My hunch is that within 10 years someone’s going to build a debt-oriented distributed payment system that handles privacy well and it’s going to actually be all the things Bitcoin proponents claim it is/will be: a household tool that upends world financial systems by reducing costs + friction involved in moving money; a change big enough it’s hard to predict how it’ll change the economy.
By “debt-oriented” I mean that the system works by starting from existing high-trust offline relationships like owing my buddy $10 for dinner. An IOU is very cheap to issue + track. That can grow to collateral-backed loans (cars, houses), but the powerful thing is when debts can be used as a network. I imagined something that added promissory notes to hawala. Cancelling an open trail of the directed graph of debts effects a payment in the opposite direction, and a bearer instrument is a currency. I hadn’t heard of mutual credit (phew, that page was written by a fan), but it sounds very close.
The hard part is privacy, both in practice and policy. In practice: if the system is built on canceling a graph of debts, how does it avoid publishing a public graph? If I’m tracking that I owe my buddy $10 for dinner, how easily does that become a database of all of my friends, a bullseye of where I live based on local businesses, and a record of my income and net worth? In policy, government legibility in small transactions removes a useful bit of slippage (can’t legalize marijuana or gay marriage if payments create a database of anyone involved while it’s still a crime) and lack of transparency is ruinous in the large (corruption, money laundering, embezzlement, on a scale that’s hard to imagine outside of the first world).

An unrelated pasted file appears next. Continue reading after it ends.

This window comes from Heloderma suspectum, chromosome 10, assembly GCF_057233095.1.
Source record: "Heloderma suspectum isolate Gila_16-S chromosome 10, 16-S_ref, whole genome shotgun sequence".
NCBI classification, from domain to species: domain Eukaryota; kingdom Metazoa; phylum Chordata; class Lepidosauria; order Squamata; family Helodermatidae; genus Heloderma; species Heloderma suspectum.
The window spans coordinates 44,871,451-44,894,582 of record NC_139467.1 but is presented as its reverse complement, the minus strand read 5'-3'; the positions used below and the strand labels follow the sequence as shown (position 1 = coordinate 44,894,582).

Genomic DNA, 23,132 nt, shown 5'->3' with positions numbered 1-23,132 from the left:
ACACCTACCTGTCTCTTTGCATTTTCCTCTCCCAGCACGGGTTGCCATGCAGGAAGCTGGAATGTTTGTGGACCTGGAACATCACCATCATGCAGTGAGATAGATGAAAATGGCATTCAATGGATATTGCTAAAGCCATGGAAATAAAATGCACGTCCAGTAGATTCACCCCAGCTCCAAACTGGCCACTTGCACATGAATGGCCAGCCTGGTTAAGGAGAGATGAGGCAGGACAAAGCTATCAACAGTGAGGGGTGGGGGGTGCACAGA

So that’s why Offst caught my eye. It’s rough and unfinished and flawed, but it’s in a design space I expect something very big to come from.
Could you use Decentralized Identifiers to avoid a public graph? I administer a node on a blockchain network that uses them.
I’m all for alternatives, but what do you think is the primary issue with the current payment system (or currency system in general)? It’s already based on debt - I like the concept that currency itself is just instantiated debt.
Privacy and payments will always have a certain built-in tension. One of the primary functions of a nation state is to ensure tax collection, and it will apply regulation to ensure that tax collection is maximized. Thus issues of KYC/AML will always apply to a payment system.
 (Know Your Customer / Anti Money Laundering)
I’m not expressing a desire to see an issue corrected; I’m guessing at a trend.
What do you think of lightning network? Once a channel is funded, it’s entirely off chain until one of the peers want to settle, if ever.
I’ve heard the name. I’ll check it out.
Specifically for the privacy aspect this is the best part: https://github.com/lightningnetwork/lightning-onion
I do think it would be possible to take purely the lightning protocol and “fund” channels between trusted peers, most likely friends, with arbitrary amounts and skip the blockchain part.